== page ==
The two "German" soldiers who are shot trying to surrender were speaking Czech. They were saying, "Please don't shoot me, I am not German, I am Czech, I didn't kill anyone, I am Czech!" They were members of what the Germans called Ost [East] Battalions, men, mostly Czech and Polish, taken prisoner in eastern European countries invaded by Germany and forced into the German army.
Tom Sizemore was battling a drug addiction during production. Steven Spielberg gave him an ultimatum that he would be blood tested on the set every day of filming, and if he failed the test once, he would be fired and the part of Horvath would be recast and re-shot with someone else, even if it was at the end of production. Sizemore agreed and managed to pass all of his tests. Unfortunately, he would relapse into drug abuse several times later in his career.
Steven Spielberg cast Matt Damon as Private Ryan because he wanted an unknown actor with an All-American look. He did not know Damon would win an Oscar for Good Will Hunting (1997) and become an overnight star before the film was released.
The Omaha Beach scene cost eleven million dollars to shoot, and involved up to 1,000 extras, some of whom were members of the Irish Army Reserve. Of those extras, twenty to thirty of them were amputees, issued with prosthetic limbs, to simulate soldiers having their limbs blown off.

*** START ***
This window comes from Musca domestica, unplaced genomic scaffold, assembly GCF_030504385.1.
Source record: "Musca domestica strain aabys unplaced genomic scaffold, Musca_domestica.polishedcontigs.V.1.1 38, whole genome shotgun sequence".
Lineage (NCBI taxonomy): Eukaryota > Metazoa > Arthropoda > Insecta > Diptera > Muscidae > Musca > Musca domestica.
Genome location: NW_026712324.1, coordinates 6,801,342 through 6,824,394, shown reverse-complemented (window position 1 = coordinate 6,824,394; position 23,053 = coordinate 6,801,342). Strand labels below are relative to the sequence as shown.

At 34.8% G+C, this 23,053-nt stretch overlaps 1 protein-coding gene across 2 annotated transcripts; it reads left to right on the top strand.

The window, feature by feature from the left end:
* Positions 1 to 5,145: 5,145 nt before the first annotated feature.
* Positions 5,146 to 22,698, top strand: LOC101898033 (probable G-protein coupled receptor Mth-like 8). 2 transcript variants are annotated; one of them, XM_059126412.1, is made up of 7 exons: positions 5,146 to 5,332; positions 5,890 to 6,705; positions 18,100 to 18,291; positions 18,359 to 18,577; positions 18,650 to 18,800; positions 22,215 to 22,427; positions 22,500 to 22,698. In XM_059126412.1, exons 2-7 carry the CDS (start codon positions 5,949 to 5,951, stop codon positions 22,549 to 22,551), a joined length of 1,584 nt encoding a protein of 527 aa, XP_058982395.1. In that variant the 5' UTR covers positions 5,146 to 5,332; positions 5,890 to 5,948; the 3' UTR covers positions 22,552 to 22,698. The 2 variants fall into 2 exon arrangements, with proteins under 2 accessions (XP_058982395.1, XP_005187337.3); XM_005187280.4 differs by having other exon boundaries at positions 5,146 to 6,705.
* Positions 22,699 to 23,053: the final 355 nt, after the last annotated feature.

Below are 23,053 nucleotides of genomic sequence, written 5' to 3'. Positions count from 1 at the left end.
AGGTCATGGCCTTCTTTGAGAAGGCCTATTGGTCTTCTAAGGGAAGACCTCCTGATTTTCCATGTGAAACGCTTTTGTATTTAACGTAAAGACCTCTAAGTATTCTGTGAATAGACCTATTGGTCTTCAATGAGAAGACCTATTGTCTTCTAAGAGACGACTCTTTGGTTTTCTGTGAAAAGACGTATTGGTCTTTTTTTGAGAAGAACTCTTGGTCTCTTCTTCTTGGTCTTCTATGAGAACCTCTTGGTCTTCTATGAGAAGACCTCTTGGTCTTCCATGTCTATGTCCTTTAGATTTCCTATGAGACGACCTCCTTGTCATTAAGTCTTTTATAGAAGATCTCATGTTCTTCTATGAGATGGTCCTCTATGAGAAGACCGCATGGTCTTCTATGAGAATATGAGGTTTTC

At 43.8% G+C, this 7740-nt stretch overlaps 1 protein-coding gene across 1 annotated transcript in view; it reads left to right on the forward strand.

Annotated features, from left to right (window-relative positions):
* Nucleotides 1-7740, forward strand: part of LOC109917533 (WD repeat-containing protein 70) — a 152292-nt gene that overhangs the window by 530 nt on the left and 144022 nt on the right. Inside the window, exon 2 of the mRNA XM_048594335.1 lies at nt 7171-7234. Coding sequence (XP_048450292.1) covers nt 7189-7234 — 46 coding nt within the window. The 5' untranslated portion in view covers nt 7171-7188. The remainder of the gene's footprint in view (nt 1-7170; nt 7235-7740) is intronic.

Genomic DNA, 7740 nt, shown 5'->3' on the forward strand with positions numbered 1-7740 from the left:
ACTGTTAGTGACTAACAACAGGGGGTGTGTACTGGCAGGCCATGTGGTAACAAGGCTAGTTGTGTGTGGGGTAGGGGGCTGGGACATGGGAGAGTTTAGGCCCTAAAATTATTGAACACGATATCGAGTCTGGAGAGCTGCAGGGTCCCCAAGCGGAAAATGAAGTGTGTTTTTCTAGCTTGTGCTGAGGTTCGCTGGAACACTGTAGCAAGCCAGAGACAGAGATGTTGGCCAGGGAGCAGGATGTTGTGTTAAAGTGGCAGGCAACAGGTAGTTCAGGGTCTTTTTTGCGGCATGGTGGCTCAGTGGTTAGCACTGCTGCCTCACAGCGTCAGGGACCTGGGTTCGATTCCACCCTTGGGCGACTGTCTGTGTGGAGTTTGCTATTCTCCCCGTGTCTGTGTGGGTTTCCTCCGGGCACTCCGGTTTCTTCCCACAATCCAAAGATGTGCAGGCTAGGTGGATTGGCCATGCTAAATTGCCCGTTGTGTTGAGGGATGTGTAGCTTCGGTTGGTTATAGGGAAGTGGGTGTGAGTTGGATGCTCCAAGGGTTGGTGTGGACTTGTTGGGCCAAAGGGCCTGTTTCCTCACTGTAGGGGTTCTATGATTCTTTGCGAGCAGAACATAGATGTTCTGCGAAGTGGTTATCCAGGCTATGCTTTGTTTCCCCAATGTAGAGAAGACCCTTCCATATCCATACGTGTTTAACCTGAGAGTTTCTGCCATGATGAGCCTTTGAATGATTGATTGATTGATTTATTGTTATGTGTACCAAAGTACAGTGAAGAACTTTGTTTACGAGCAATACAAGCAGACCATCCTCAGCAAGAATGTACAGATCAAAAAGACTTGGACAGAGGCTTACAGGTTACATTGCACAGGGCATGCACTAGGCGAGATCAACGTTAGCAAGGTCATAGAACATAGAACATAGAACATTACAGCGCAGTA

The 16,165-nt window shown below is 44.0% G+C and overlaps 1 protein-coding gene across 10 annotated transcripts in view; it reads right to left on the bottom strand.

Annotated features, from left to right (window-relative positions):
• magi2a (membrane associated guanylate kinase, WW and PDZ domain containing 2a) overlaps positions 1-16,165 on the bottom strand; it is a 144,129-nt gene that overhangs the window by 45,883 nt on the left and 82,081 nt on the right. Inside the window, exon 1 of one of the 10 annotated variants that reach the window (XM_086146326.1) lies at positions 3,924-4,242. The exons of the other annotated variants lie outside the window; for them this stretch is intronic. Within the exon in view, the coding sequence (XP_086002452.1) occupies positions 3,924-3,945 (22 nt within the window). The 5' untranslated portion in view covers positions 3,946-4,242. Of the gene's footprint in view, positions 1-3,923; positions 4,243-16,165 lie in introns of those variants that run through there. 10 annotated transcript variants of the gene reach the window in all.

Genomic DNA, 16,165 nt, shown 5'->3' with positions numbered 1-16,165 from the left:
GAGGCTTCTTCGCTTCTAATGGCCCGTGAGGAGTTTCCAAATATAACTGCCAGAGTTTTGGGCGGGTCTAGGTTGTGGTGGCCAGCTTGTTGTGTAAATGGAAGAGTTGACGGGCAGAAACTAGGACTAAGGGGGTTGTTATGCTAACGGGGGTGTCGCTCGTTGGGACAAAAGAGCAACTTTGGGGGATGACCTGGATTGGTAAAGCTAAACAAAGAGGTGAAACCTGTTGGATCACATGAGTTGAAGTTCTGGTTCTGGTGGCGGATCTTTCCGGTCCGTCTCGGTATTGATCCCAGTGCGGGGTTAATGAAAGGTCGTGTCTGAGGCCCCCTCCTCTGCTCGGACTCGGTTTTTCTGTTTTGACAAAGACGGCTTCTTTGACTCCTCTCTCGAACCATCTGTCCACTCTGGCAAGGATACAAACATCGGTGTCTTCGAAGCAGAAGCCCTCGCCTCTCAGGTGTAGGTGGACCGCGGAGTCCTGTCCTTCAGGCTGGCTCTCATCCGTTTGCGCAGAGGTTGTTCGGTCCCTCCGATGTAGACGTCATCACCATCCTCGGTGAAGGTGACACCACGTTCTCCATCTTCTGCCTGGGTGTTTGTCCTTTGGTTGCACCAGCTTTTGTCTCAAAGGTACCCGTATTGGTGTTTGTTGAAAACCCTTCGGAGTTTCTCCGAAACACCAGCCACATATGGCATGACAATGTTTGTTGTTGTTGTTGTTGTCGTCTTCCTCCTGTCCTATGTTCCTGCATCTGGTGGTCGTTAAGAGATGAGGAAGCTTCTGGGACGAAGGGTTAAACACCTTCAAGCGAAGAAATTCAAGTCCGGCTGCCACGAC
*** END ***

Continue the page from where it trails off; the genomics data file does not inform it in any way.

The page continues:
When the camera shakes during explosions, Steven Spielberg used drills attached to the side of the camera, which were turned on when required. While shooting with this effect, the crew's photographer let Spielberg know that there was a shaker lens for cameras. Spielberg said in an interview that he had thought he had invented a great new technique.
When Tom Hanks' character tells the rest of the unit what he does for a living back home, Hanks' speech was much longer in the original script. But Hanks felt that his character wouldn't have said so much about himself, and he told director Steven Spielberg so. Spielberg agreed, and the speech was shortened.